The data analyzed here came from the official source of US mortality data; nonetheless, misclassification of death by suicide and race/ethnicity are limitations. Examining suicide trends in subgroups is necessary to inform prevention efforts that reach everyone. The COVID-19 pandemic has increased mental health awareness. Although we will not be able to examine the association of COVID-19 with suicide rates for some time, recent reports suggest racial disparities in COVID-19 outcomes4 and suicide deaths in 1 state,5 and the increase in Black and Asian or Pacific Islander youth suicide rates are worrisome. Efforts are needed to mitigate suicide and its risk factors in population subgroups, which may include systemic and other factors that have placed increased stress on individuals who belong to racial/ethnic minority groups, particularly Black and Asian or Pacific Islander individuals. The National Action Alliance for Suicide Prevention’s Mental Health and Suicide Prevention National Response to COVID-19 has identified actions needed to reduce suicide and mental disorders now and after the pandemic ends, including investments in equitable delivery of mental health and suicide preventive services and approaches that treat the root causes of suicide and mental illness.6 Research conducted in concert with stakeholders from population subgroups is needed to identify and mitigate causes of suicidal distress and enhance equitable access and effectiveness of prevention efforts.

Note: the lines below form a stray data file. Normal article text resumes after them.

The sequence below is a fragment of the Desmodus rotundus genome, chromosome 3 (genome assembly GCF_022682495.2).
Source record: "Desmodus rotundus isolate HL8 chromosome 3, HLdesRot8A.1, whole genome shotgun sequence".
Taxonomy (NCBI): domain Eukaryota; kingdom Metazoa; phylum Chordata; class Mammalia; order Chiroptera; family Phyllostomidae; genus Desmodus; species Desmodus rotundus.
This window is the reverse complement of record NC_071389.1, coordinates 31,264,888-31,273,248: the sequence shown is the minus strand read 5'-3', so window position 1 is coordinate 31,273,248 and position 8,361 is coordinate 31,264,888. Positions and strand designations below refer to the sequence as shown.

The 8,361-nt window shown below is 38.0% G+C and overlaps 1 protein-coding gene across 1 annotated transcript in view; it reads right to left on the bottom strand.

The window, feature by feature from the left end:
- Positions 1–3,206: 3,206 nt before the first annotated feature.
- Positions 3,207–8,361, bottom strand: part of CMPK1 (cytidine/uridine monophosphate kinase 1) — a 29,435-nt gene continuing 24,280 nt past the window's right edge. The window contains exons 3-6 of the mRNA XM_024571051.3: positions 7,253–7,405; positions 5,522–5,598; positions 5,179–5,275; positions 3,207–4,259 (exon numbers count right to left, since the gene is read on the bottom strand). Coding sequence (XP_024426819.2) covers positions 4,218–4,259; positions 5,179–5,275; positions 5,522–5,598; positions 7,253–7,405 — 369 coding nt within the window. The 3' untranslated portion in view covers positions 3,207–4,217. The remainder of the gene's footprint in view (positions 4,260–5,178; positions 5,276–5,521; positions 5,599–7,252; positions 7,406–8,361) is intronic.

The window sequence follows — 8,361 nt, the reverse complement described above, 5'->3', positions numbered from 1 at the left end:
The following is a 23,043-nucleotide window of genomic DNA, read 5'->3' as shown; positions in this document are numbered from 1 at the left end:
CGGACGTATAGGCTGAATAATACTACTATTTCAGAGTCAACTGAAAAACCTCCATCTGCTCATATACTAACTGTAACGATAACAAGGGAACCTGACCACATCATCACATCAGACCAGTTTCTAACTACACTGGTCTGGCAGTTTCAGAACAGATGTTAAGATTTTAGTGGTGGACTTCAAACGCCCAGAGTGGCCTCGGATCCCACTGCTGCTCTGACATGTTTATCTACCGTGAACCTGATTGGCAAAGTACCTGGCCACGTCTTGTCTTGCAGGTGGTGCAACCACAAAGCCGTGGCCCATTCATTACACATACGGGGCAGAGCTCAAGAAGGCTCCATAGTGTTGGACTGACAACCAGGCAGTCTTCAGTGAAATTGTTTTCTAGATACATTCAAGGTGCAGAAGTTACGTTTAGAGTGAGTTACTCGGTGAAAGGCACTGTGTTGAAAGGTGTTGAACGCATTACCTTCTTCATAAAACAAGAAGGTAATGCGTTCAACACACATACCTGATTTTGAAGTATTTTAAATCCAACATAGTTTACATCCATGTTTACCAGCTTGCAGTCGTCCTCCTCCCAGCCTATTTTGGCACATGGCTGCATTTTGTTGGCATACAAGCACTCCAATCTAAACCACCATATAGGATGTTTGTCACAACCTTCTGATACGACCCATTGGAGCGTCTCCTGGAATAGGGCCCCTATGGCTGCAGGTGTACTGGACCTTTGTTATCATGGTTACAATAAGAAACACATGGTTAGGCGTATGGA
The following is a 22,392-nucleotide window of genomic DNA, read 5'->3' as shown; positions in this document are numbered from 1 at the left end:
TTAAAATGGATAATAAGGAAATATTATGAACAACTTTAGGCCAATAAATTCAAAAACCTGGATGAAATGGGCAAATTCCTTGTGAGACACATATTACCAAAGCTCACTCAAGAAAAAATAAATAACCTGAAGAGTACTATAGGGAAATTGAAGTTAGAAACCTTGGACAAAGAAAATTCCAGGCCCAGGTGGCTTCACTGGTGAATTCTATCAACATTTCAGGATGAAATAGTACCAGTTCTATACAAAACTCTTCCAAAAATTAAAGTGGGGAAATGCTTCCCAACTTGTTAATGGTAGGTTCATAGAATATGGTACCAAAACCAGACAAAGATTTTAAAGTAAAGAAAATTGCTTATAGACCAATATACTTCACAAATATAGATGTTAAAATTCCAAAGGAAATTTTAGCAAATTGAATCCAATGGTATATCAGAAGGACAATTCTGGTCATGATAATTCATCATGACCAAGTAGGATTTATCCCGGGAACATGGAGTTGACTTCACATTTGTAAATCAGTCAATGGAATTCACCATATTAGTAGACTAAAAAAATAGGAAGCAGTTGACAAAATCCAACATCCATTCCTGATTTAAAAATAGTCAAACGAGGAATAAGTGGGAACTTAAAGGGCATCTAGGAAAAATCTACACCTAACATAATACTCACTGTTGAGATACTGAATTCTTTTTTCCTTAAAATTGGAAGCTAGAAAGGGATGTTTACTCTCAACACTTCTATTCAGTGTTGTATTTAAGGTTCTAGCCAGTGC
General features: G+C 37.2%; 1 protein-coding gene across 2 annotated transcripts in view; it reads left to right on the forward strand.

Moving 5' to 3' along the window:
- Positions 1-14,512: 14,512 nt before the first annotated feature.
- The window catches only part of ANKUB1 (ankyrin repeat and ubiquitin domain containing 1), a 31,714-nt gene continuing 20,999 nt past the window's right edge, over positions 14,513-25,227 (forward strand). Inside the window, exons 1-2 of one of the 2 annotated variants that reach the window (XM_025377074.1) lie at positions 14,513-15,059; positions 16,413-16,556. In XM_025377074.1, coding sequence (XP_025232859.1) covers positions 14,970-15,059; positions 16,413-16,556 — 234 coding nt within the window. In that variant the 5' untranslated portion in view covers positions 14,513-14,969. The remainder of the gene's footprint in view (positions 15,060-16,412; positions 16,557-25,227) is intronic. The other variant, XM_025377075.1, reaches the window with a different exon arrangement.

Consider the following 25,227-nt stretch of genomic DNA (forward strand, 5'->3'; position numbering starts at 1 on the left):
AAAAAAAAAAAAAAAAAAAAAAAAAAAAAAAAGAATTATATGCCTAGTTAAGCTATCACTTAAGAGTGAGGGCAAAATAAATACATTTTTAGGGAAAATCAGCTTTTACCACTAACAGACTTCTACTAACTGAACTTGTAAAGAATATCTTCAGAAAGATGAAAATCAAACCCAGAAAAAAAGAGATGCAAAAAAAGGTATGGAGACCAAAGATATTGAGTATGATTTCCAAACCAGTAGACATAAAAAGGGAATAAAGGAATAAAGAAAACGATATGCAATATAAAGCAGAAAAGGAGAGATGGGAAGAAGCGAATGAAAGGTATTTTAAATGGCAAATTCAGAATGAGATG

Accepted for Publication: April 2, 2021.
Published: May 26, 2021. doi:10.1001/jamanetworkopen.2021.11563
Open Access: This is an open access article distributed under the terms of the CC-BY License. © 2021 Ramchand R et al. JAMA Network Open.
Corresponding Author: Jane L. Pearson, PhD, National Institute of Mental Health, 6001 Executive Blvd, Room 6224, Rockville, MD 20852 (firstname.lastname@example.org).
Author Contributions: Dr Ramchand had full access to all of the data in the study and takes responsibility for the integrity of the data and the accuracy of the data analysis.
Concept and design: All authors.
Acquisition, analysis, or interpretation of data: Ramchand.
Drafting of the manuscript: Ramchand, Pearson.
Critical revision of the manuscript for important intellectual content: Gordon, Pearson.
Statistical analysis: Ramchand.
Administrative, technical, or material support: Pearson.
Conflict of Interest Disclosures: None reported.